These suits can create a trail of self-policing that Facebook can point to when regulators or critics apply pressure, Coglianese said. Facebook could use them to argue that “it’s being a responsible actor, so that it undercuts the case for regulating it.”
Prior to hiring Romero, Facebook had neither a legal team dedicated to platform enforcement nor a clear legal strategy of suing scammers caught abusing its platform and users. The company has filed more suits of this nature this year than in all previous years combined.
Tiffany Li, a visiting clinical assistant professor at Boston University School of Law and a fellow at Yale Law School’s Information Society Project, said that in addition to deterring scammers, the suits are also a good public relations tool for Facebook.
“I think that [the suits] could help them in a PR way, and in a regulatory way,” she said. “Even if the initial reason for the lawsuits was more focused on politics or publicity, there might still be very good positive outcomes for users.”
In announcing the suit against a Hong Kong company that allegedly compromised users with malware, Rob Leathern, Facebook’s director of product management for business integrity, told BuzzFeed News the platform aimed to “create consequences for these folks outside of shutting down their ad accounts and preventing them from using the platform.”
All suits are ongoing, with the exception of the suit against Social Media Series Limited. A recent court filing showed it agreed to a $500,000 fine and a settlement that banned the company’s principals from using Facebook’s services.
Even some of Facebook’s most vocal critics said the suits appear to target legitimate swindlers, though the emphasize that this type of enforcement is overdue.
“It was Facebook's own negligence that allowed these situations to occur. In a sense, it's nice that they're closing the barn door and suing people for taking livestock out of the barn. But it doesn't erase a decade of bad decisions by Facebook,” Siva Vaidhyanathan, author of Antisocial Media and director of the Center for Media and Citizenship at the University of Virginia, told BuzzFeed News.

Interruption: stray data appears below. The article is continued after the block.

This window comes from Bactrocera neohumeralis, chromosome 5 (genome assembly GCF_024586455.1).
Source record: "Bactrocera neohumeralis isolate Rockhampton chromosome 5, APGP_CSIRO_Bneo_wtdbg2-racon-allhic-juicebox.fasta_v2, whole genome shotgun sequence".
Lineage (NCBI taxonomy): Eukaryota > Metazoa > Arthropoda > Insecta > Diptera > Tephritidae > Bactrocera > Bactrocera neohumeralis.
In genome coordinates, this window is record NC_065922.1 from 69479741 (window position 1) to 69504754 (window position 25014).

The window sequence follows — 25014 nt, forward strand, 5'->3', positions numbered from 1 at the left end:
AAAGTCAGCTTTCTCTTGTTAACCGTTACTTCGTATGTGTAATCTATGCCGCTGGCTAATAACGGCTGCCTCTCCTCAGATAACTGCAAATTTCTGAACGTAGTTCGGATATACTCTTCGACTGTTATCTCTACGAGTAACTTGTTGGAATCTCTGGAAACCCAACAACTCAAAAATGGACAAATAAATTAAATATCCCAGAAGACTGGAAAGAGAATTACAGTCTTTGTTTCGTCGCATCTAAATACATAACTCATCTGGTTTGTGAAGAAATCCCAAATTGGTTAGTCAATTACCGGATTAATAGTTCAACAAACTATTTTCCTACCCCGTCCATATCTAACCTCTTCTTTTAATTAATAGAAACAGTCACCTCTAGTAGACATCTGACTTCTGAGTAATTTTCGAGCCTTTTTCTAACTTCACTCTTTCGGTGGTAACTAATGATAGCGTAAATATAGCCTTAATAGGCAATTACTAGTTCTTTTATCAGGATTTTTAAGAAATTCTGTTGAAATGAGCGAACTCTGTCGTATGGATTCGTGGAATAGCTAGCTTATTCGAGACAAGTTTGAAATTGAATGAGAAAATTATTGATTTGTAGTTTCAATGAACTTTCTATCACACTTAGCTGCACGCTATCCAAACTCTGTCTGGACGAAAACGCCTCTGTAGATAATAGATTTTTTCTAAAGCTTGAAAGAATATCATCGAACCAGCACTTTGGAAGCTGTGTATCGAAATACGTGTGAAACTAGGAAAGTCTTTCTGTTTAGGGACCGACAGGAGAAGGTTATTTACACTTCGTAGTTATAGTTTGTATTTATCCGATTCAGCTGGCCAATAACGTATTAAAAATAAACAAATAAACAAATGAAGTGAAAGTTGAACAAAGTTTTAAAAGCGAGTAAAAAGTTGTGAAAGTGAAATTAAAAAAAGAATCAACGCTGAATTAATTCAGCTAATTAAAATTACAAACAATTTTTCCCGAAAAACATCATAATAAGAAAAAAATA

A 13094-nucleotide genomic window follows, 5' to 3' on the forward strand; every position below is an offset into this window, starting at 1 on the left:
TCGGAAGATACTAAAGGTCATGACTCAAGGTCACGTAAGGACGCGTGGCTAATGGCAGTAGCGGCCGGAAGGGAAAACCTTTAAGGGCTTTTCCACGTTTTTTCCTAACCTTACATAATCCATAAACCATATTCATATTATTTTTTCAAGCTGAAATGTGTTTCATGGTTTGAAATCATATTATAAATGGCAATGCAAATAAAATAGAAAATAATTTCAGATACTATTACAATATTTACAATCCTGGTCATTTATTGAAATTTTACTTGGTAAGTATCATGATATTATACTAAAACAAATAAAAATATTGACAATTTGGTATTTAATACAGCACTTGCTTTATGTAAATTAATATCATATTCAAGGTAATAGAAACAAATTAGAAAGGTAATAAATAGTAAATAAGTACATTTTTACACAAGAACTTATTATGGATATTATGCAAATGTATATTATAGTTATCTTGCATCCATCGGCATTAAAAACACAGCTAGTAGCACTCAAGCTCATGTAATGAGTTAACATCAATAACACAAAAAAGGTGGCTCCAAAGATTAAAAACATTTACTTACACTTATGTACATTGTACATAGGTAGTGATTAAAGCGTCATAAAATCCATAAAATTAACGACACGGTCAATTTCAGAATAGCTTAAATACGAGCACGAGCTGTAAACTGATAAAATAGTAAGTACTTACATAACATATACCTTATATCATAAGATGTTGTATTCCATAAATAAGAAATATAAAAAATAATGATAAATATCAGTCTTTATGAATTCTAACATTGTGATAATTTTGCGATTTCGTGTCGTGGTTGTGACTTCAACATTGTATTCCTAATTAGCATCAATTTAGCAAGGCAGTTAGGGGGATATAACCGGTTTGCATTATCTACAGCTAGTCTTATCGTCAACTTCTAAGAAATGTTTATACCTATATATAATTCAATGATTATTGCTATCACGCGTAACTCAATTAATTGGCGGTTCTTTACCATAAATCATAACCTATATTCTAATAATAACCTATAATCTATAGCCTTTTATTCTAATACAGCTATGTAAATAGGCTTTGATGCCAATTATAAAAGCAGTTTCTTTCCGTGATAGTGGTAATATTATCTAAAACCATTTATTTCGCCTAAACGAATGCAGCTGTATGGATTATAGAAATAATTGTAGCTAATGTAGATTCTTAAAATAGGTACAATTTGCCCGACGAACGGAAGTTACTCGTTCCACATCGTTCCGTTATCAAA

“If they actually cared about people’s data they would have been suing [companies] who violated the terms of service in 2005, 2007, 2010,” he said. “But they didn't care. In fact, they were totally good with it. This was part of their growth strategy."
How far Facebook will go with its legal enforcement strategy is an open question. Now that it’s willing to file suits to protect users and punish people who violate its policies, some legal experts are pushing for the company to expand its filings to address other persistent problems, such as targeted harassment.
Christina Gagnier, a partner at the Gagnier Margossian LLP, which specializes in privacy law, told BuzzFeed News that Facebook’s choice of lawsuits highlights the harms on the platform that the company hasn’t deemed worthy of legal action.
“Facebook and other companies who operate social networks seem to be very protectionist about their domain names or intellectual property, and when their integrity as a company or the integrity [of their] technology is attacked,” she said. “Yet they don't really care that users are abusing other users on their platforms. And there's a duality there that I find very interesting.” ●